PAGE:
Monday, January 17, 2011
It’s generally understood by parents that our kids only listen to a certain percentage of what we say. It depends on a number of factors which include, but are not limited to: the time of day, their level of hunger, their level of sleep and whether or not the current TV show they’re watching is a “new one.” We know this, and may or may not stress certain things over others depending on our mood and whether or not we want to make a specific point to them.
I was reminded about this important concept during a recent trip we took to the snowy mountains atop the Palm Springs Tramway. The day began just as we had planned. We got an early start out to Palm Springs. Traffic was light, so we made it to the tramway entrance in about an hour and twenty-five minutes. While waiting for our scheduled tram to arrive, I excused myself to use the bathroom. I’m an adult; I know my limits. I’m also of the belief that it's sometimes better to use the facilities out of convenience, than just out of necessity.
After a beautifully scenic and increasingly cold tram ride, we reached the lodge at the top of the mountain. We were teased by snippets of snowy landscape along the way. There were branches with thick layers of snow on top of them and other branches with icicles dripping from the morning sunlight. We even spotted small animal paw prints left in the snow at the sheer rock’s edge.
While still inside the lodge, I asked what I thought was a logical question, “Does anyone have to go to the bathroom before we get started outside?” I could have heard a pin drop after asking the question. My small audience reacted to me with a series of shoulder shrugs and nods indicating a negative response. “OK,” I said. “Let’s go.” I’m not in the habit of patronizing my girls as if they were five year olds. If they don’t need to go, I can’t make them go.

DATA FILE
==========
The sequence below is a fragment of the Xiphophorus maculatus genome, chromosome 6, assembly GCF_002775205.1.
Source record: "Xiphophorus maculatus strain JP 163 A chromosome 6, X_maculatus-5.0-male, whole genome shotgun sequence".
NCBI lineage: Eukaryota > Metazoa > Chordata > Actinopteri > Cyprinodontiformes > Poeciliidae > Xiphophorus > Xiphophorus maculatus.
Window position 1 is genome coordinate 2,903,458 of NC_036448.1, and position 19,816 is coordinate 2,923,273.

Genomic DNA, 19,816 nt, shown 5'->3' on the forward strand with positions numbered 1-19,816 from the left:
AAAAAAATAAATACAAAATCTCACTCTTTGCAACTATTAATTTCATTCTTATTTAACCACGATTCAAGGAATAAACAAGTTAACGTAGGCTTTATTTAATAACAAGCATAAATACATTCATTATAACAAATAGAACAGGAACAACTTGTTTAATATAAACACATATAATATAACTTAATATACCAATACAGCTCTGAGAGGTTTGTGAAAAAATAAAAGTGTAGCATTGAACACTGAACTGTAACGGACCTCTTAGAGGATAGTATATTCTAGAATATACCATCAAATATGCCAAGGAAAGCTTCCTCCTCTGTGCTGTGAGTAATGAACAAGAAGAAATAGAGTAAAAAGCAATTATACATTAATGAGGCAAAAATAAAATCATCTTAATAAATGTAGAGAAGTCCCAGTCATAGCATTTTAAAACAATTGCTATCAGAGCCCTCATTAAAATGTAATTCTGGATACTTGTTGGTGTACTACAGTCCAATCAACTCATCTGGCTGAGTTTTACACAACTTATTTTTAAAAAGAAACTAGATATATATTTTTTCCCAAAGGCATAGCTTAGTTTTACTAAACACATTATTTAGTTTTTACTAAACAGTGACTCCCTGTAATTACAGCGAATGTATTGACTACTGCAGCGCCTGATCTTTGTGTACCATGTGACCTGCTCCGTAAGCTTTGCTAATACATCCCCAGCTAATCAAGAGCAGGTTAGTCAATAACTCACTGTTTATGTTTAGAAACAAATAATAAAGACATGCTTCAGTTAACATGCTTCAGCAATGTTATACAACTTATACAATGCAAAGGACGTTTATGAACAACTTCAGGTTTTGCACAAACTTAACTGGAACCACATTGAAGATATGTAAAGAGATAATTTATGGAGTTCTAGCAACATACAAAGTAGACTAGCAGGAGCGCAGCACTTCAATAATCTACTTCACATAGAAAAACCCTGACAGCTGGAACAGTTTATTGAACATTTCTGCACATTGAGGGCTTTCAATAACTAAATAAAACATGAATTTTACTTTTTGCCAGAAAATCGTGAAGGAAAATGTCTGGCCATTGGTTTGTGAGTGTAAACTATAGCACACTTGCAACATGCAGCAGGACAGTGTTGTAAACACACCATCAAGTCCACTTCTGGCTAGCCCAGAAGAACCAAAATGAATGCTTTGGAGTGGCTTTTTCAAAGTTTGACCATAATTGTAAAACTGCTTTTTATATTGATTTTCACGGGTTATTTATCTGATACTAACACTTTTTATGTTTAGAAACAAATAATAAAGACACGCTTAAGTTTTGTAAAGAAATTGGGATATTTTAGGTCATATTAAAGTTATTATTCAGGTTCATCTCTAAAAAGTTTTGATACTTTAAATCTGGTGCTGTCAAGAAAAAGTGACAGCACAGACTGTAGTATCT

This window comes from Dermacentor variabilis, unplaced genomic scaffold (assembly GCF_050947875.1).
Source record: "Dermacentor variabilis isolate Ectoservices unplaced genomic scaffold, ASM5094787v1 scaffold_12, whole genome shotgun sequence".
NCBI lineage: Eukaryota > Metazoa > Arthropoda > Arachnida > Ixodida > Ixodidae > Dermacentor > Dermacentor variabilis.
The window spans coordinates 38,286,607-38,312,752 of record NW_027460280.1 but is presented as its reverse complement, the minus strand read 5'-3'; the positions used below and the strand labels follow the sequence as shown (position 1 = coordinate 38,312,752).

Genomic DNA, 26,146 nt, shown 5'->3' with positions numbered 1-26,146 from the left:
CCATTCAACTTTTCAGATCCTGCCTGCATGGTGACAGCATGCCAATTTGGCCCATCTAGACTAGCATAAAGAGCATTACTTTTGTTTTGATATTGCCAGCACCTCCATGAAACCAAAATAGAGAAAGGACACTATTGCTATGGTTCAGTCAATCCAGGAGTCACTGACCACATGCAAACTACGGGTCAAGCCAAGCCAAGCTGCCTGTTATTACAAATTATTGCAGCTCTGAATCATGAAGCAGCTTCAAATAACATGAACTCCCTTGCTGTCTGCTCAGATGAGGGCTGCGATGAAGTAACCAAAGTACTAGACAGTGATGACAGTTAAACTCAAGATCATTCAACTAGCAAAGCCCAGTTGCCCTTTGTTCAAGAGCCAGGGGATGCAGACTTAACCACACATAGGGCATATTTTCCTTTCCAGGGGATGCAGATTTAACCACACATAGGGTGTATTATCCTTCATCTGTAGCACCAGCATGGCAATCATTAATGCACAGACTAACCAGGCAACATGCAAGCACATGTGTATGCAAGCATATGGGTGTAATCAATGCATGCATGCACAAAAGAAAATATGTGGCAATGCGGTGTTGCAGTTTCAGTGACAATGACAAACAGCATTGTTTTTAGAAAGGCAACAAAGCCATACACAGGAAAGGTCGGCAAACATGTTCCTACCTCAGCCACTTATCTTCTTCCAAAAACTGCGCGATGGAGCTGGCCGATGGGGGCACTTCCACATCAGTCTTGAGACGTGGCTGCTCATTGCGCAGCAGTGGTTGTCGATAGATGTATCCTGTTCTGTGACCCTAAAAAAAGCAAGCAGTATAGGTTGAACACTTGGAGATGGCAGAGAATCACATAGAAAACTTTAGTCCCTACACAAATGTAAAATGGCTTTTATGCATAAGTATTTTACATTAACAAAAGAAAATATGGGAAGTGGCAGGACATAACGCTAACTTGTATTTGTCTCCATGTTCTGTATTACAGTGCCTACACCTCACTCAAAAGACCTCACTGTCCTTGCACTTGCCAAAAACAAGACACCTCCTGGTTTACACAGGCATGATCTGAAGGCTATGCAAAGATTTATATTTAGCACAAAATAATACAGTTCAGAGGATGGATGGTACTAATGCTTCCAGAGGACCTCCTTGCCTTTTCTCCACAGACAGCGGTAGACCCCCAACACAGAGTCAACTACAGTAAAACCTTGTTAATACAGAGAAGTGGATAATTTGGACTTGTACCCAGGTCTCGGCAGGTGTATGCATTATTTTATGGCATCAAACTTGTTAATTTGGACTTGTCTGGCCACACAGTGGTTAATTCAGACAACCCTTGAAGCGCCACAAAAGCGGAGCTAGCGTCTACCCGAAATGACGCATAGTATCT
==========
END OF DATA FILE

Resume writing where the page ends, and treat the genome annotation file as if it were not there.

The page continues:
It had been a while since I had been out in the snow. Skiing is one thing, but being out in snow covered nature is a different experience entirely. The snow was dry and powdery. The only sounds breaking the silence were the melting icicles dripping from the tall trees and a stream running over rocks and ice formations. I had the entire family stop and listen to the, all too foreign, quiet voice of the Earth. “You don’t get to hear this sound very often in your life. Enjoy and memorize this while we’re here.”
I introduced the girls to one of my strong childhood memories: eating snow. I showed them how to carefully push away the top crust portion and then scoop up the soft unexposed snow. It was flaky, cold and melted quickly on our tongues. It was refreshing in a unique way. We walked by a patch of snow that had a blue tint. “Don’t eat the snow over there,” I said. “Oh, and don’t eat yellow snow.” The girls laughed.
We reached the end of a snow trail and walked up some snow covered rocks, revealing a spectacular view of the valley beneath us. I was at once completely aware of my small place in the world. “Daddy,” my daughter interrupted, “I have to go to the bathroom.” I told her, as firmly yet compassionately as I could, that she was going to have to go right there. I wasn’t going to walk all the way back to the lodge just so she could pee.
We left the mountains that day with the surroundings just as pristine as when we got there, except for that one little patch of yellow snow.